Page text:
a diplomatic source said. “But we all know who really controls the
South of Lebanon, so we don’t know really know what to expect,” he
added, referring to Hezbollah fighters who might seek violent
confrontation with Israeli troops.
Israelis and Jordanians routinely cooperate on military issues and
thus it was not necessary to send any warning messages to Amman, the
diplomatic official said. “The Jordanians know it’s against their
interests to have any cross-border incidents.”
“The big question is what will happen near our borders with Syria and
Lebanon. Nobody can forecast what’s going to happen. There is no one
in Syria we can send any messages to, not even indirectly.”
Israeli officials’ uncertainty over what might ensue stems in part
from last May’s Nakba Day and last June’s Naksa Day demonstrations,
both of which saw border clashes. Over 100 protesters breached the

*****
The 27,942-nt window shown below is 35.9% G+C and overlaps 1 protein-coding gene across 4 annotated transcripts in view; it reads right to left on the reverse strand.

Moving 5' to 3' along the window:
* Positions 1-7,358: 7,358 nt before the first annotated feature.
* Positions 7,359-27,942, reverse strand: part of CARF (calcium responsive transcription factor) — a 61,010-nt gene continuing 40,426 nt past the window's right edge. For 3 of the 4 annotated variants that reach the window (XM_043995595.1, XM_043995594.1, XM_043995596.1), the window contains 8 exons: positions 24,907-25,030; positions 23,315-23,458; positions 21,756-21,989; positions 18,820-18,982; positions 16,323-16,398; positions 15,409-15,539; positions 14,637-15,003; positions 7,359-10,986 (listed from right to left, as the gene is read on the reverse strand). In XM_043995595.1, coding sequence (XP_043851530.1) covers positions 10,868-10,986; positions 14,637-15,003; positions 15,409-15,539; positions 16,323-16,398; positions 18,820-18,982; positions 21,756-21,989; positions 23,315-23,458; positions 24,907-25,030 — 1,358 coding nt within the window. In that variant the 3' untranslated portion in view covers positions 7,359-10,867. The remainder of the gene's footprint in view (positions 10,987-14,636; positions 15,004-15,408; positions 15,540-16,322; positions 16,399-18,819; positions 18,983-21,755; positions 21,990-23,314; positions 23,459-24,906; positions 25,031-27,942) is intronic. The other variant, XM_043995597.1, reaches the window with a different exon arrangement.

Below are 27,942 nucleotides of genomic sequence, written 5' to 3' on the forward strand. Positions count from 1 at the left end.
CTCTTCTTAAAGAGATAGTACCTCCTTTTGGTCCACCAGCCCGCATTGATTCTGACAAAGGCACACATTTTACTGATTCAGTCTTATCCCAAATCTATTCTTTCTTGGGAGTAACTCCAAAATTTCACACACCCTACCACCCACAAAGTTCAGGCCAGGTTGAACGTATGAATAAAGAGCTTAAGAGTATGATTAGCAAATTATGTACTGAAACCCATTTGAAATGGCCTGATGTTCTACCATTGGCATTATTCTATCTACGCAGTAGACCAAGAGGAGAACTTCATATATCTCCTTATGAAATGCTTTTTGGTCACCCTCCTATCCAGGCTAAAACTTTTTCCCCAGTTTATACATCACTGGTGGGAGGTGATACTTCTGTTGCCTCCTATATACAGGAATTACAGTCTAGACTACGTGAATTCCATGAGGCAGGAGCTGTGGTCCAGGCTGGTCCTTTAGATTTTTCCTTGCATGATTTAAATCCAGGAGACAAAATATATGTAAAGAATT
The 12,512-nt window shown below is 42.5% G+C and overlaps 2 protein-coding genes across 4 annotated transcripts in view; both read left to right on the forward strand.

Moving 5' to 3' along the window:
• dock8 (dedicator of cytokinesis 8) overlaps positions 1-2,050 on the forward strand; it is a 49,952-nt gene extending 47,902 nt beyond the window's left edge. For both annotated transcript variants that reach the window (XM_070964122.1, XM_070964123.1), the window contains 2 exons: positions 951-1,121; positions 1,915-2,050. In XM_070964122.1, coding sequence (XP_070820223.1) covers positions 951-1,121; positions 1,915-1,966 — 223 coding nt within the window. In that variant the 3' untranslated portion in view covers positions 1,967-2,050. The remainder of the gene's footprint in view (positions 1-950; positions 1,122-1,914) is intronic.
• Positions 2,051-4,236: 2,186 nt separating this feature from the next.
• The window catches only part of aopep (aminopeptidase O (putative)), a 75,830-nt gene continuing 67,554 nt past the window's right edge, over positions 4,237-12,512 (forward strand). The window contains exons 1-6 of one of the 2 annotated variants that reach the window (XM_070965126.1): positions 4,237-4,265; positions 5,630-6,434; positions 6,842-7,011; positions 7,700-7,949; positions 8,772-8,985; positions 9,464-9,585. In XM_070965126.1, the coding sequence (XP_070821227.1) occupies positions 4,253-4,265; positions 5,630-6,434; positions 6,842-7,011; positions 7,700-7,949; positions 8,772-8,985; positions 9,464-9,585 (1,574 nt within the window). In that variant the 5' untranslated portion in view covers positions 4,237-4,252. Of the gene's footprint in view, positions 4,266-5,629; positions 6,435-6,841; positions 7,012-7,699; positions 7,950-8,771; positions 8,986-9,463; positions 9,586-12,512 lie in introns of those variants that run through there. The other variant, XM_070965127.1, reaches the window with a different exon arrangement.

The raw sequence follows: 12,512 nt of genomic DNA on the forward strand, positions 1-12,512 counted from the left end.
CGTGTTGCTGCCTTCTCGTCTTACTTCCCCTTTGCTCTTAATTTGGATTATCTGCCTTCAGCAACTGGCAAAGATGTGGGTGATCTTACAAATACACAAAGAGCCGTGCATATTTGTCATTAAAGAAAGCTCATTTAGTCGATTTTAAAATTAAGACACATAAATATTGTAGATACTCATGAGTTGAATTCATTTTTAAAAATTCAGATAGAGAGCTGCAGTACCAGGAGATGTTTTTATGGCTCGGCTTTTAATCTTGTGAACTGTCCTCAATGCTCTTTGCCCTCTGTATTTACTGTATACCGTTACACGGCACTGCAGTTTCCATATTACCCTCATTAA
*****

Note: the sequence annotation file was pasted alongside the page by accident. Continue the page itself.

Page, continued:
poorly protected Syrian border fence on Nakba Day — which marks
the “catastrophe” of the 1948 events that saw the founding of Israel —
while Egypt and Jordan thwarted efforts by protesters to reach
border areas. A month later, the army repelled further protests in
violent confrontations at the Syrian border.
Lebanese forces prevented activists from reaching the Lebanon-Israel
border last year, and there have been suggestions that Lebanese
protests Friday will also be held in check. Given the anarchy in
Syria, however, there are no confident assessments about how matters
might play out on that border and the IDF is said to be deploying